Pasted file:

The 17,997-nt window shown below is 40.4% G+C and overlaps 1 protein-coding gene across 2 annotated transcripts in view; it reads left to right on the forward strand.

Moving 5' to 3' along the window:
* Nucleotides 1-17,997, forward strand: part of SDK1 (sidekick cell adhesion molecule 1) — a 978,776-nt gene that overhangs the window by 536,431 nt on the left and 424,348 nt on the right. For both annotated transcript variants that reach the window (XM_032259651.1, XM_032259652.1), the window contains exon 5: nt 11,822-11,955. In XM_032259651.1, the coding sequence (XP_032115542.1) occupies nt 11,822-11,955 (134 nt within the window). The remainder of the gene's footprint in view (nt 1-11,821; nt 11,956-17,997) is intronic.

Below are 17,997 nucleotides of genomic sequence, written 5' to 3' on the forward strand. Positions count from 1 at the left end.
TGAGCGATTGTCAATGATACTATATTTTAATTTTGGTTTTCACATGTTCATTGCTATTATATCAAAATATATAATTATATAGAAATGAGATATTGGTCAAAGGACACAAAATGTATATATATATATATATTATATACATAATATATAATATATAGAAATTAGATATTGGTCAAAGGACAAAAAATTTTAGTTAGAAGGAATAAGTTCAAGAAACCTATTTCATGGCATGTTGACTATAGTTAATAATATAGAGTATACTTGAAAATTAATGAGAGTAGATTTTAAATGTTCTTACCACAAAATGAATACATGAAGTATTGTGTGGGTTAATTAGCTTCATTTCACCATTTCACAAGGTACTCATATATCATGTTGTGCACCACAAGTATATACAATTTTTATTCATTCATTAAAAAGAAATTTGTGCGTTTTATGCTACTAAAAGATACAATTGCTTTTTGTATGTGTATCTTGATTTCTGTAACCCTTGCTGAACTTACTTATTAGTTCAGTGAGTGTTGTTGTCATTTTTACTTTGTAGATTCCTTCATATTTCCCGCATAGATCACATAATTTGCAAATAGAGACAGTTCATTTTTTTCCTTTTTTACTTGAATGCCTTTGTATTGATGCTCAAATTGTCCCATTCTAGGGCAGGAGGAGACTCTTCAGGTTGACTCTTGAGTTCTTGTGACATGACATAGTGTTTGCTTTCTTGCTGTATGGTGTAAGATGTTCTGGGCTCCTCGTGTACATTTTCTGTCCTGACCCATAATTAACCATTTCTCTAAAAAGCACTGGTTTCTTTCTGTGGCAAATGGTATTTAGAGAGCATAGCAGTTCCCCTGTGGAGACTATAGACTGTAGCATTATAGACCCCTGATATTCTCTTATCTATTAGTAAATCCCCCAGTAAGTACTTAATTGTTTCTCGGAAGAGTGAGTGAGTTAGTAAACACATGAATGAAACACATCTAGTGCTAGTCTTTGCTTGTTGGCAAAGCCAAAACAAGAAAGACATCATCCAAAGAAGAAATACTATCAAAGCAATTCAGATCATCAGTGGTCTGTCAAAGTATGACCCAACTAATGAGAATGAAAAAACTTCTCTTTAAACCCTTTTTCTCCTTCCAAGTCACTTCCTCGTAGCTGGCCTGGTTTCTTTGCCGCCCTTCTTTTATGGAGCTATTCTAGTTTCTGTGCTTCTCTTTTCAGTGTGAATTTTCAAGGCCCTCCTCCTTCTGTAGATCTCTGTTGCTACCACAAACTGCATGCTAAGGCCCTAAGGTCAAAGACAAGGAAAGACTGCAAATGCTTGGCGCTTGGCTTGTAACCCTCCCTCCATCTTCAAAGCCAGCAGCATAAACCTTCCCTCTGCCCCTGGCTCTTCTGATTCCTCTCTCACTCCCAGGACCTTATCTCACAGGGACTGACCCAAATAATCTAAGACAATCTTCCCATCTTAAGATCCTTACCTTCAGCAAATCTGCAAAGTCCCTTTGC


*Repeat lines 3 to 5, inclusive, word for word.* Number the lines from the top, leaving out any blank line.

* Nucleotides 1-17,997, forward strand: part of SDK1 (sidekick cell adhesion molecule 1) — a 978,776-nt gene that overhangs the window by 536,431 nt on the left and 424,348 nt on the right. For both annotated transcript variants that reach the window (XM_032259651.1, XM_032259652.1), the window contains exon 5: nt 11,822-11,955. In XM_032259651.1, the coding sequence (XP_032115542.1) occupies nt 11,822-11,955 (134 nt within the window). The remainder of the gene's footprint in view (nt 1-11,821; nt 11,956-17,997) is intronic.

Below are 17,997 nucleotides of genomic sequence, written 5' to 3' on the forward strand. Positions count from 1 at the left end.
TGAGCGATTGTCAATGATACTATATTTTAATTTTGGTTTTCACATGTTCATTGCTATTATATCAAAATATATAATTATATAGAAATGAGATATTGGTCAAAGGACACAAAATGTATATATATATATATATTATATACATAATATATAATATATAGAAATTAGATATTGGTCAAAGGACAAAAAATTTTAGTTAGAAGGAATAAGTTCAAGAAACCTATTTCATGGCATGTTGACTATAGTTAATAATATAGAGTATACTTGAAAATTAATGAGAGTAGATTTTAAATGTTCTTACCACAAAATGAATACATGAAGTATTGTGTGGGTTAATTAGCTTCATTTCACCATTTCACAAGGTACTCATATATCATGTTGTGCACCACAAGTATATACAATTTTTATTCATTCATTAAAAAGAAATTTGTGCGTTTTATGCTACTAAAAGATACAATTGCTTTTTGTATGTGTATCTTGATTTCTGTAACCCTTGCTGAACTTACTTATTAGTTCAGTGAGTGTTGTTGTCATTTTTACTTTGTAGATTCCTTCATATTTCCCGCATAGATCACATAATTTGCAAATAGAGACAGTTCATTTTTTTCCTTTTTTACTTGAATGCCTTTGTATTGATGCTCAAATTGTCCCATTCTAGGGCAGGAGGAGACTCTTCAGGTTGACTCTTGAGTTCTTGTGACATGACATAGTGTTTGCTTTCTTGCTGTATGGTGTAAGATGTTCTGGGCTCCTCGTGTACATTTTCTGTCCTGACCCATAATTAACCATTTCTCTAAAAAGCACTGGTTTCTTTCTGTGGCAAATGGTATTTAGAGAGCATAGCAGTTCCCCTGTGGAGACTATAGACTGTAGCATTATAGACCCCTGATATTCTCTTATCTATTAGTAAATCCCCCAGTAAGTACTTAATTGTTTCTCGGAAGAGTGAGTGAGTTAGTAAACACATGAATGAAACACATCTAGTGCTAGTCTTTGCTTGTTGGCAAAGCCAAAACAAGAAAGACATCATCCAAAGAAGAAATACTATCAAAGCAATTCAGATCATCAGTGGTCTGTCAAAGTATGACCCAACTAATGAGAATGAAAAAACTTCTCTTTAAACCCTTTTTCTCCTTCCAAGTCACTTCCTCGTAGCTGGCCTGGTTTCTTTGCCGCCCTTCTTTTATGGAGCTATTCTAGTTTCTGTGCTTCTCTTTTCAGTGTGAATTTTCAAGGCCCTCCTCCTTCTGTAGATCTCTGTTGCTACCACAAACTGCATGCTAAGGCCCTAAGGTCAAAGACAAGGAAAGACTGCAAATGCTTGGCGCTTGGCTTGTAACCCTCCCTCCATCTTCAAAGCCAGCAGCATAAACCTTCCCTCTGCCCCTGGCTCTTCTGATTCCTCTCTCACTCCCAGGACCTTATCTCACAGGGACTGACCCAAATAATCTAAGACAATCTTCCCATCTTAAGATCCTTACCTTCAGCAAATCTGCAAAGTCCCTTTGC